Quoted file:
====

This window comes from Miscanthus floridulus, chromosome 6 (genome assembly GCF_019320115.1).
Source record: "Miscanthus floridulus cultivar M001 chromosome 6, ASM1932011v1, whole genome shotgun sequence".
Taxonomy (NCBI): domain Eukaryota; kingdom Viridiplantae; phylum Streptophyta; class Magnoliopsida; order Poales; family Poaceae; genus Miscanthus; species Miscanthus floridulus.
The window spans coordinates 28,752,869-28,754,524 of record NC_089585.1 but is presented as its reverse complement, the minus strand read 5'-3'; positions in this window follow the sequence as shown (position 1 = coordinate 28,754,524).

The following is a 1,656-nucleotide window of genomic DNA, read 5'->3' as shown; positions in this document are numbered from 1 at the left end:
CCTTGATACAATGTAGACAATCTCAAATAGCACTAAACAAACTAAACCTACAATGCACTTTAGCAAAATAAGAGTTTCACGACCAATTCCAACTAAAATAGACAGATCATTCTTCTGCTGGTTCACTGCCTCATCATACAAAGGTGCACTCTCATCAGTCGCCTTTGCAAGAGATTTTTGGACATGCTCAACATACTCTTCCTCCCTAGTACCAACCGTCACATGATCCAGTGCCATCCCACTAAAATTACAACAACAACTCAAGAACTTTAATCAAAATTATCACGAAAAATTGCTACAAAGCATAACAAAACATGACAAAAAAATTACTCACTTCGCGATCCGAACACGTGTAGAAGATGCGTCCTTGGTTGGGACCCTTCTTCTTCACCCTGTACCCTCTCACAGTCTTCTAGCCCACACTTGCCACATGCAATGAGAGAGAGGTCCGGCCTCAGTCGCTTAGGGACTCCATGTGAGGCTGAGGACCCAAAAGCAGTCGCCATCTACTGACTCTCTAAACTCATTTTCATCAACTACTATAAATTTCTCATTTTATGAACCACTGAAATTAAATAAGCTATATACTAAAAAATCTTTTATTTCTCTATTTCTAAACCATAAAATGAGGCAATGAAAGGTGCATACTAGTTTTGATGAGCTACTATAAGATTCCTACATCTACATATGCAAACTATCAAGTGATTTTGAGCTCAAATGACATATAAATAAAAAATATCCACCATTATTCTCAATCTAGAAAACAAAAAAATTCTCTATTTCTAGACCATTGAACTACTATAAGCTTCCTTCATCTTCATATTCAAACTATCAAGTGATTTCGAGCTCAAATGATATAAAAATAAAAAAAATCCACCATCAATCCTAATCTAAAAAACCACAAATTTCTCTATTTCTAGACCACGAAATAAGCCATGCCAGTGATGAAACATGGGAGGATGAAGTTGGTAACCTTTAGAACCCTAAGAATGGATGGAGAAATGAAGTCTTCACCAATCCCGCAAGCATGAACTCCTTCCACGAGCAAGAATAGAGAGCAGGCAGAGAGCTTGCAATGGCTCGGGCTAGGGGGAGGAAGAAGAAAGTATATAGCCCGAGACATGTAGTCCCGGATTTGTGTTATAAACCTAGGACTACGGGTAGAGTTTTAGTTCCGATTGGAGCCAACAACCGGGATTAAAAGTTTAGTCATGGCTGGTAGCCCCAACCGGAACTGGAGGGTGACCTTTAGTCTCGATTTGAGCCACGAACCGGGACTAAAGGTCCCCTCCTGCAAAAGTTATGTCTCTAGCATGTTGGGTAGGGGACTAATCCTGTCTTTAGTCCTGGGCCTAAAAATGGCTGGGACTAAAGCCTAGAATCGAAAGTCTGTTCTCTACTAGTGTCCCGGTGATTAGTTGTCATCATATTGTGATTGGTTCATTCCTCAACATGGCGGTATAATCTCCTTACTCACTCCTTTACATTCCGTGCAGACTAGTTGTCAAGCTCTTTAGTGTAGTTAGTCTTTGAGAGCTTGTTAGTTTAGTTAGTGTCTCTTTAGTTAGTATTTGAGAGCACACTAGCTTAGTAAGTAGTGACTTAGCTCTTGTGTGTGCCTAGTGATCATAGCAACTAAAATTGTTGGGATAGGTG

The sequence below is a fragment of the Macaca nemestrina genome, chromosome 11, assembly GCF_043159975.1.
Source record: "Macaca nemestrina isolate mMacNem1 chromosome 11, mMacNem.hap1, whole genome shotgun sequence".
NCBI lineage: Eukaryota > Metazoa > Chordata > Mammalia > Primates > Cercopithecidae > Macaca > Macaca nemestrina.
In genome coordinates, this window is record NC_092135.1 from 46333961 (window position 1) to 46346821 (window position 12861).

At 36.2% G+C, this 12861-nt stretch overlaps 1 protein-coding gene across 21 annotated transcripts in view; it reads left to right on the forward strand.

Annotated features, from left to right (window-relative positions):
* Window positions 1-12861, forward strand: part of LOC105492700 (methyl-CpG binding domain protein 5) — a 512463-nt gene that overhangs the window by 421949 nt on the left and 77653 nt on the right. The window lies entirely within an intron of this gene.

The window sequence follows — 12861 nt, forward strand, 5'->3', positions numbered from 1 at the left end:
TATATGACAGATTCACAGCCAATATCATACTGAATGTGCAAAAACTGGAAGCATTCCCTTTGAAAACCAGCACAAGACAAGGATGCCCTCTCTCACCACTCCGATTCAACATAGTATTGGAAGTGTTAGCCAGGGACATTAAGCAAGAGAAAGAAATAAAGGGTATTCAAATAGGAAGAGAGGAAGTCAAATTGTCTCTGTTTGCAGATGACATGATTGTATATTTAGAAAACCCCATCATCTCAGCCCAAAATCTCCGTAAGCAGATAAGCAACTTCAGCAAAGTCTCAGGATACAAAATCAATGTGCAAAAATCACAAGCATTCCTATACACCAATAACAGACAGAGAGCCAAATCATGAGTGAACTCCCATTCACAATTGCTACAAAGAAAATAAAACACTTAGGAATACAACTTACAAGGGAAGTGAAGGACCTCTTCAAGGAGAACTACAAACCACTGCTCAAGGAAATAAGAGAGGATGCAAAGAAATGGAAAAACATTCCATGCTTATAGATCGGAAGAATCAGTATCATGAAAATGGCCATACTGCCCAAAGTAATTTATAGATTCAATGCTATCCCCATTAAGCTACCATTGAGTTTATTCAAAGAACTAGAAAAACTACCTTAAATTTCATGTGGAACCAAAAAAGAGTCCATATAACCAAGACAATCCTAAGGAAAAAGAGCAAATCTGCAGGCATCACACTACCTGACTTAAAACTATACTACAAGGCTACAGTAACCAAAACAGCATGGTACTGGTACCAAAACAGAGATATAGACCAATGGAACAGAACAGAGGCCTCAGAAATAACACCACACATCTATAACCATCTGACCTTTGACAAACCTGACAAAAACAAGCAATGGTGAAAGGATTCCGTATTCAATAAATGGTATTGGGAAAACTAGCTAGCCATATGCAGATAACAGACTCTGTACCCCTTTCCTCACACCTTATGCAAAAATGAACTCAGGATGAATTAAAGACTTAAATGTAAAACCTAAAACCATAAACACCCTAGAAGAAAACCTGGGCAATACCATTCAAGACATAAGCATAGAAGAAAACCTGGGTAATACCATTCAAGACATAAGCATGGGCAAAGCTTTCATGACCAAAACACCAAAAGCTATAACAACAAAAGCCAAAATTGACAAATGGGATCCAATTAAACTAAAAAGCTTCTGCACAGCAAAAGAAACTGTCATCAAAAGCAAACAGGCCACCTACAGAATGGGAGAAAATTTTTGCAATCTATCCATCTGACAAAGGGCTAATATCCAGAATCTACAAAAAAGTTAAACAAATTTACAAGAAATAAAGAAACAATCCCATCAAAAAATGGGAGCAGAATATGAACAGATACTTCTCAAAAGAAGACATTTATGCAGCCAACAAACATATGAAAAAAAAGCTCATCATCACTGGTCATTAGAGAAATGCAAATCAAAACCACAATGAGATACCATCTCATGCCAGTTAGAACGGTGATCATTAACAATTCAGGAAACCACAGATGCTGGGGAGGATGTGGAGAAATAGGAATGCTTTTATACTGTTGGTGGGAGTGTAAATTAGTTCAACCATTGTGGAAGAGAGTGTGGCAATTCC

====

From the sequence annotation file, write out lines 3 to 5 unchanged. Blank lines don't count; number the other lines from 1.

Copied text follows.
Taxonomy (NCBI): domain Eukaryota; kingdom Viridiplantae; phylum Streptophyta; class Magnoliopsida; order Poales; family Poaceae; genus Miscanthus; species Miscanthus floridulus.
The window spans coordinates 28,752,869-28,754,524 of record NC_089585.1 but is presented as its reverse complement, the minus strand read 5'-3'; positions in this window follow the sequence as shown (position 1 = coordinate 28,754,524).

The following is a 1,656-nucleotide window of genomic DNA, read 5'->3' as shown; positions in this document are numbered from 1 at the left end: